Paris and global terrorism
Most countries around the world are on high alert following the ISIS Paris terrorist attacks. These are reactive countermeasures taken in order to prevent any copycat attackers who may apparently find the coordinated simultaneous multiple attacks inspirational.
The Nigerian Federal Government also heightened up security at all the airports across the country. This is perfectly understandable considering that the country is still dealing with Boko Haram terrorist organization who look up to ISIS so much that they decided to pledge allegiance and refer to themselves as the West African branch of ISIS called ISWAP (Islamic State West African Province).
The Paris attack highlights the ongoing threat of global terrorism, and shows that even major cities thought to be relatively safe are not spared from terrorist attacks. ISIS appears to delight in attacking tourist destinations and cities and continue to attempt exploitation of travel security vulnerabilities. Even here in Nigeria, Boko Haram members have been arrested a few times at airports attempting to carry out surveillance on travel security operations.
Based on this knowledge, it is recommended that Nigerian airports adopt the security threat advisory system. This will involve the government security agencies effectively communicating information about imminent terrorist threats to members of the public and making them aware of the heightened security at all airports and border crossings. This will make members of the public more observant during the threat period, until the risk has been averted. It will also prepare the minds of travelers to make appropriate accommodations for travel delays as a result of increased security checks.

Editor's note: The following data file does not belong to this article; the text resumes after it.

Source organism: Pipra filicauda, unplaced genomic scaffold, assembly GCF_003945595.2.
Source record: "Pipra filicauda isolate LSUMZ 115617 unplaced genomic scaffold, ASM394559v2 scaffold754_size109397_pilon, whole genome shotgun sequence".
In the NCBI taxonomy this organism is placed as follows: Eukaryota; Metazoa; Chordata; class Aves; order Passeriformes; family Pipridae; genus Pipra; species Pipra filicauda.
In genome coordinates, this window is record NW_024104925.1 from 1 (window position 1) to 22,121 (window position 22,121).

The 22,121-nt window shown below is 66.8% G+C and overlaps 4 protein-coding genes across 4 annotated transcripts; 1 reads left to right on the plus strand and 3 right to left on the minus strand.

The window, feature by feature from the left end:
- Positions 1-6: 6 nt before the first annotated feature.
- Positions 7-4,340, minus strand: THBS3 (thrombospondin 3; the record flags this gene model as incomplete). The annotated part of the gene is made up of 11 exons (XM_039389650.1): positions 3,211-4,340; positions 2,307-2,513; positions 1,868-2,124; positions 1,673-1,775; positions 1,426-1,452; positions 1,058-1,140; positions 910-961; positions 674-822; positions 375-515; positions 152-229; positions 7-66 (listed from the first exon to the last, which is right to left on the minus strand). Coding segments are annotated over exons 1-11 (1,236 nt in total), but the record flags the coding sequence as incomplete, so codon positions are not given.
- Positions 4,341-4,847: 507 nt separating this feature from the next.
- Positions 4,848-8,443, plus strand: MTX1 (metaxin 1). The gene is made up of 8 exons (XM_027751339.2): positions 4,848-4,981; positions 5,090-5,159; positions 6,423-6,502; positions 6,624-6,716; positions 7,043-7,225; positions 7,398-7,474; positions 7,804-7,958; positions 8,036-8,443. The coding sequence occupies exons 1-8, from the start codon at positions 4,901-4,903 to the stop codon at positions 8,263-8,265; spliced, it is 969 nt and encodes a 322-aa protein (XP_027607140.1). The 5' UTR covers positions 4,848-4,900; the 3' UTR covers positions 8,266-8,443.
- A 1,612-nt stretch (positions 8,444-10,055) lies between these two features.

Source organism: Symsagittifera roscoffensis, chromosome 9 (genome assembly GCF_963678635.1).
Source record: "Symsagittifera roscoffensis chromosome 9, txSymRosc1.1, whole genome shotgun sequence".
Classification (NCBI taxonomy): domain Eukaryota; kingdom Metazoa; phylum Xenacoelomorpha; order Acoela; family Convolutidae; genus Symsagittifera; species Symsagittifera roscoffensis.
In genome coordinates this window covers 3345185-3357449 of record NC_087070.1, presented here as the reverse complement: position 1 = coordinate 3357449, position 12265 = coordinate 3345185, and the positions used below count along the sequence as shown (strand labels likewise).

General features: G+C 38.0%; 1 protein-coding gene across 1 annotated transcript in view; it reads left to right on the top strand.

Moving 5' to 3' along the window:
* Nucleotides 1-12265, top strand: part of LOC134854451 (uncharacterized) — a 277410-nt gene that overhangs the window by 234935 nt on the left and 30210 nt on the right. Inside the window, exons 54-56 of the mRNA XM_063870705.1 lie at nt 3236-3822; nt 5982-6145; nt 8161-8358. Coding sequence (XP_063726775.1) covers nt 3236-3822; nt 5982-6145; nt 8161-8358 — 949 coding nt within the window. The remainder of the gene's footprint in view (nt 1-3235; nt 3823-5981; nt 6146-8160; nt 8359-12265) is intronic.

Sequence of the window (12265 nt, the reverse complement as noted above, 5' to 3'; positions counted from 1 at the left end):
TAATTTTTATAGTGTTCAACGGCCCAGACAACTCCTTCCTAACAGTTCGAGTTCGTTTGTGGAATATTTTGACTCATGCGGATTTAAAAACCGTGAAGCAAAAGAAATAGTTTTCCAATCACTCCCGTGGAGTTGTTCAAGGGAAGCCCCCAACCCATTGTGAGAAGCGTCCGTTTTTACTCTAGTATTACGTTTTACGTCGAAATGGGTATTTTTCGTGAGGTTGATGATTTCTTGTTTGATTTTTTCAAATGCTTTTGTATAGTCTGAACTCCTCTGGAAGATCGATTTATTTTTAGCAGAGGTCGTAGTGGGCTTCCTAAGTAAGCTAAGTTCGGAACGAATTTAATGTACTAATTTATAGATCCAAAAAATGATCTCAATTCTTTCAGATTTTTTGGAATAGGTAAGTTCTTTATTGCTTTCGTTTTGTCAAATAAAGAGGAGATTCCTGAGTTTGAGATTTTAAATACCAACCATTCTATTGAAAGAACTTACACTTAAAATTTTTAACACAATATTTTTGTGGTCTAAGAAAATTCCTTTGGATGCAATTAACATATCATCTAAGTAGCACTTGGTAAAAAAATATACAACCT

Also, since quite a number of Nigerians travel across the globe for trade, vacation, work, and so on, it is important that families and corporations begin to implement travel security training and advisory to ensure their personnel or family members know what actions to take should they find themselves in a foreign land that has just been attacked by terrorists.
Aside from travel security, there are other counter terrorism lessons to be learned from this attack:
Weapons and Technology Hardly the Panacea
First of all, the Paris incident have shown us that despite sophisticated digital and communications surveillance methods and equipment available to security and intelligence operatives, attacks can still occur. The perpetrators of the attacks were said to have stayed off the digital radar, with practically non-existent virtual footprints on social media and barely any use of cellular communication. In addition to that, increasing encryption online and deep web social network communications are making it harder for authorities to track would be attackers.
During the peak of Boko Haram attacks earlier this year, there were several accusations levied against Western nations for preventing the Nigerian government from procuring weapons needed to defeat the sect. France runs a well equipped military, yet the country they are equipped to protect, still became vulnerable to attacks. Militaries must not rely on weapons and technology to defeat terrorists, counter terrorism measures must involve operating a network of human informants and community policing where individuals can provide information to hotlines.
Mentorship and Bombs
Secondly, the attacks highlight the ease with which deadly ideology and training is shared across the globe. The onset of the internet and prevalent technology has helped perpetuate the spread of radical fundamentalist preaching. Impressionable listeners are able to follow the daily teachings of their mentor who encourages them to carry out these evil attacks on innocent people.
There is now more easy access to IED making materials and instructions and all these things are available on a medium that has no borders. This poses a risk to all countries and including Nigeria. For example, there is a robbery trend in which robbers who carry out attacks on banks, now use bombs to disable security doors and ATMs.